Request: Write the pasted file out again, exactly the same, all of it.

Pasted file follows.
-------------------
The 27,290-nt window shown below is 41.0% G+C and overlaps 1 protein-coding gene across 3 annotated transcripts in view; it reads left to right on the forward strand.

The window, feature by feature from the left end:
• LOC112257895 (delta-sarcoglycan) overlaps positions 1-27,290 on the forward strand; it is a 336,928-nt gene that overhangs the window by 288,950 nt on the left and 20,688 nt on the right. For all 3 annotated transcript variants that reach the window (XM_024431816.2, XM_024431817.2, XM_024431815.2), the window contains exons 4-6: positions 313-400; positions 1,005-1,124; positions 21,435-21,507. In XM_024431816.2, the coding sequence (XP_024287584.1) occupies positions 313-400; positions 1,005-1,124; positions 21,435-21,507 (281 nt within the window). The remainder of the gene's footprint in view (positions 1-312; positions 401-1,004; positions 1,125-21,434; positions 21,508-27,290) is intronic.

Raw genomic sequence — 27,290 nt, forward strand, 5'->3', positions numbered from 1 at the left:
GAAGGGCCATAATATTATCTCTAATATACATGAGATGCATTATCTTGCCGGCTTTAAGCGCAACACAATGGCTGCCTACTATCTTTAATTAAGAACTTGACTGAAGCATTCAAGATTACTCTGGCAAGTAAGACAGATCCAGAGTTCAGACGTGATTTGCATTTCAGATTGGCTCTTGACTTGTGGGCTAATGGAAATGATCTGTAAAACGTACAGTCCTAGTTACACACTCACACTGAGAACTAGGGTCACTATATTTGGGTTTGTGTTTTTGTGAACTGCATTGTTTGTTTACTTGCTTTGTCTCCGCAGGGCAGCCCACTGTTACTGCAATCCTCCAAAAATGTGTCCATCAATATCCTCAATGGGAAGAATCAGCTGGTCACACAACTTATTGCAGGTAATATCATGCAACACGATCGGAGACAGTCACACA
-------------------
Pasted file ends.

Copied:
The 27,290-nt window shown below is 41.0% G+C and overlaps 1 protein-coding gene across 3 annotated transcripts in view; it reads left to right on the forward strand.

The window, feature by feature from the left end:
• LOC112257895 (delta-sarcoglycan) overlaps positions 1-27,290 on the forward strand; it is a 336,928-nt gene that overhangs the window by 288,950 nt on the left and 20,688 nt on the right. For all 3 annotated transcript variants that reach the window (XM_024431816.2, XM_024431817.2, XM_024431815.2), the window contains exons 4-6: positions 313-400; positions 1,005-1,124; positions 21,435-21,507. In XM_024431816.2, the coding sequence (XP_024287584.1) occupies positions 313-400; positions 1,005-1,124; positions 21,435-21,507 (281 nt within the window). The remainder of the gene's footprint in view (positions 1-312; positions 401-1,004; positions 1,125-21,434; positions 21,508-27,290) is intronic.

Raw genomic sequence — 27,290 nt, forward strand, 5'->3', positions numbered from 1 at the left:
GAAGGGCCATAATATTATCTCTAATATACATGAGATGCATTATCTTGCCGGCTTTAAGCGCAACACAATGGCTGCCTACTATCTTTAATTAAGAACTTGACTGAAGCATTCAAGATTACTCTGGCAAGTAAGACAGATCCAGAGTTCAGACGTGATTTGCATTTCAGATTGGCTCTTGACTTGTGGGCTAATGGAAATGATCTGTAAAACGTACAGTCCTAGTTACACACTCACACTGAGAACTAGGGTCACTATATTTGGGTTTGTGTTTTTGTGAACTGCATTGTTTGTTTACTTGCTTTGTCTCCGCAGGGCAGCCCACTGTTACTGCAATCCTCCAAAAATGTGTCCATCAATATCCTCAATGGGAAGAATCAGCTGGTCACACAACTTATTGCAGGTAATATCATGCAACACGATCGGAGACAGTCACACA